Consider, for a moment, how many comics there are on the shelf that are extremely similar to one another. It’s kind of a bore when you think about it. Now ruminate on just how many westerns there are. Okay sure, westerns aren’t the biggest draw, especially to American readers, but it’s nearly zero unless you count the occasional anthology story or Jonah Hex. That means, when you see a gorilla sporting six shooters you take notice, but that doesn’t mean it’s not a mess of a comic with no meaning. So let’s ask ourselves, is it good?
Six Gun Gorilla #1 (Boom! Studios)
Talk about mind being blown. There are three major moments where you’re going to be reading this issue and say to yourself, “What the f--k, that’s insane!” And you’re going to love the s--t out of it. One might call them twists, but the way writer Simon Spurrier delivers these beats they’re more like saved up surprises that matter rather than throwaway twists. To stay away from spoilers however let’s talk about how this comic is so damn good.
That probably wouldn’t hurt…at least.
First off, we have ourselves a Civil War era-type opening with characters that talk just like they would in a really good movie. Spurrier’s dialogue is quite good and even when it runs a little long it’s melodic and interesting. So often dialogue can go down like a lump of dry sawdust, but here it helps convey so much by doing so little. This opening solidifies a mood and atmosphere you’ve seen before in many westerns, the characters in a train car on their way to war. Being on a train they have no way to escape and why would they? They want to be heroes after all. What occurs after the doors open and they set off is beyond anything you could imagine. Of course, with a guerilla wielding guns on the cover, maybe you could at least hope for the weird.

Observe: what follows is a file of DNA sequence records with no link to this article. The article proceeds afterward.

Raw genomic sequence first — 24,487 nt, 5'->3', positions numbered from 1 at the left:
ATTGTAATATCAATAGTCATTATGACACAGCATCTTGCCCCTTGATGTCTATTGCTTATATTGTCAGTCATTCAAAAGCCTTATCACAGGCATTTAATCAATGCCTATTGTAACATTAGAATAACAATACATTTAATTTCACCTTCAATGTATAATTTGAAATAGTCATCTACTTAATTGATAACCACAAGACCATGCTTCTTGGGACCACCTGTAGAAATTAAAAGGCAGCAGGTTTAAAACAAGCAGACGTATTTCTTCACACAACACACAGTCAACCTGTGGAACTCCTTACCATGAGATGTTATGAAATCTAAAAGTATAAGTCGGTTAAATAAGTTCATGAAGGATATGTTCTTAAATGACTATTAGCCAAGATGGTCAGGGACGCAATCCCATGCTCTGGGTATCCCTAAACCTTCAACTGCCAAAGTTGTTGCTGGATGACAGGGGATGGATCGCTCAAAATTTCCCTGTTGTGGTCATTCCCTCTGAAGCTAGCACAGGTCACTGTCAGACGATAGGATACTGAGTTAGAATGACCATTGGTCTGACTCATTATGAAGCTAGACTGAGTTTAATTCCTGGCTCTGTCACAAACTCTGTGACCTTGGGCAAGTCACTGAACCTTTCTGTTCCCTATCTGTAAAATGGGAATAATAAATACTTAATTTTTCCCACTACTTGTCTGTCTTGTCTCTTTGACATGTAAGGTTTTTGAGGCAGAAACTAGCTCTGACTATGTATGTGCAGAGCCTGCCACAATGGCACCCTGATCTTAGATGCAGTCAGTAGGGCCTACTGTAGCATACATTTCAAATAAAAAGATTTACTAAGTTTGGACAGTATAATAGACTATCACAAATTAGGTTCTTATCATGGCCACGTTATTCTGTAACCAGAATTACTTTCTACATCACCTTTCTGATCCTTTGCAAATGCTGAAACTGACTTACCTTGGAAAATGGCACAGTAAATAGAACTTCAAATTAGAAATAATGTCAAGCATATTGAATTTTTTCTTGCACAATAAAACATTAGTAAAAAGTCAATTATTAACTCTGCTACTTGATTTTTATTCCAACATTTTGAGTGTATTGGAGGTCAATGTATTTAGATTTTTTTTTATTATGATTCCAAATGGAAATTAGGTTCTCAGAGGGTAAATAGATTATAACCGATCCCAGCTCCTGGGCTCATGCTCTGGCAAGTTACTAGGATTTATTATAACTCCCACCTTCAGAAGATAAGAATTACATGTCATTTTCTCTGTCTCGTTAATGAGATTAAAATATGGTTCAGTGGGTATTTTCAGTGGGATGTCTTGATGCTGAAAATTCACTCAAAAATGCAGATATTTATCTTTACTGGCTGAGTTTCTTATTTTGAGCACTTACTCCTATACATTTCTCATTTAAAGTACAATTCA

Hmm…that is odd.
The solicit for this issue actually divulges more story than the comic does, but luckily I didn’t read a lick of it and went in completely blind. I suggest you do the same. All you need to know is: there’s a war on, and our hero wants to die along with his compatriots for many different reasons. Oh, and this is a science fiction type comic with lots of weird things for you to be shocked at.
Not the horsies!!
Our hero has lost his wife and wants to die and joins up. Others are psychos and wannabe heroes; all that really matters is this is typically your one stop shop for death. The overall plot has aspects you may have scene before, but the world is so rich and new I can’t help but fall in love with it here. We’ll see how it pans out over its six issue run, but it’s clear Spurrier has a rather robust world to unravel as time goes on.
Jeff Stokely is on art and I can’t say you could get a better artist for a story like this. Panels are consistently moving in, out, close up and around which helps set a speed to the way you read the book. The physical atmosphere is also always interesting. Most artists don’t spend half the time Stokely has on backgrounds and it shows. Nearly every panel has something going on in the background, which helps add perspective. So often we just get the characters in the frame, but the scope of the terrain and the smallest wisps of smoke help add something to every page.
Andre May should also be commended on his work on colors. There’s a grit throughout that sets a scene quite well and when the blood starts to fly, and believe me it does, you’ll appreciate his work here.
- Pretty when it needs to be, but filled with a lot of grit
- Tons of surprises
- Compelling concept driving this story
And after all that, I didn’t even talk about the characters! They’re interesting and there’s enough humanity instilled in the protagonist for you to root for him. The gorilla doesn’t get a lot of play this issue—he’s used more as a surprise at the end—but judging by his guru-like demeanor I’m sure we’ll get a lot of him next month. This is an impeccable first issue made all the more strong due to its pacing and structure. Buy this book!
Is It Good?
Yes. Fun and exciting with plenty of surprises. Must buy!
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